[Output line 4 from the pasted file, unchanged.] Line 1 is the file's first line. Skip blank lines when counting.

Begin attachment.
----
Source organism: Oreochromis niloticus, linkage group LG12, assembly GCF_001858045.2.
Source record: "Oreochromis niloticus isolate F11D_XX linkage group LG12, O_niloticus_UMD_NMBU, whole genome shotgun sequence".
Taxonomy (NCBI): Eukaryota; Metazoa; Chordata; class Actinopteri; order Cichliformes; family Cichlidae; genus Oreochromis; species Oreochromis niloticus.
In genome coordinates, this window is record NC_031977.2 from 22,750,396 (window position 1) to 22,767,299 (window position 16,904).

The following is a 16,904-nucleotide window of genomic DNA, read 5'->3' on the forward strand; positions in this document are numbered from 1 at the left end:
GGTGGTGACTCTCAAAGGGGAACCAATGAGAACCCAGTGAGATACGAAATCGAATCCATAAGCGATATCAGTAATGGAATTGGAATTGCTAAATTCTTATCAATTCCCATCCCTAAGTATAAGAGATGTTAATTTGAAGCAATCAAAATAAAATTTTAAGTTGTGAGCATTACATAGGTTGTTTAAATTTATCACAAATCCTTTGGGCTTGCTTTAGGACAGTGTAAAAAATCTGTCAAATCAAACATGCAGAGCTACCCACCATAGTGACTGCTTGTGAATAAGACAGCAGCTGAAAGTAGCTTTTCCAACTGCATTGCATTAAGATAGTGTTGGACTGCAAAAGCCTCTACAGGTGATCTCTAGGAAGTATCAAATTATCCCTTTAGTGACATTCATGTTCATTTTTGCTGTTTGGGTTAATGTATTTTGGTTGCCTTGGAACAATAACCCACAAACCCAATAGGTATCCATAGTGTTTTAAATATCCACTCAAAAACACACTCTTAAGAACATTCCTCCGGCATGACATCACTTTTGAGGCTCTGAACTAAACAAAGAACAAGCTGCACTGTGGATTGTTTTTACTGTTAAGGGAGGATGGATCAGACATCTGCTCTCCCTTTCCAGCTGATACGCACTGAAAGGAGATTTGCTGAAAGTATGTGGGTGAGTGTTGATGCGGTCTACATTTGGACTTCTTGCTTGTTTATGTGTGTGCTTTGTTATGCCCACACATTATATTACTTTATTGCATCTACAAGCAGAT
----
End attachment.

In genome coordinates, this window is record NC_031977.2 from 22,750,396 (window position 1) to 22,767,299 (window position 16,904).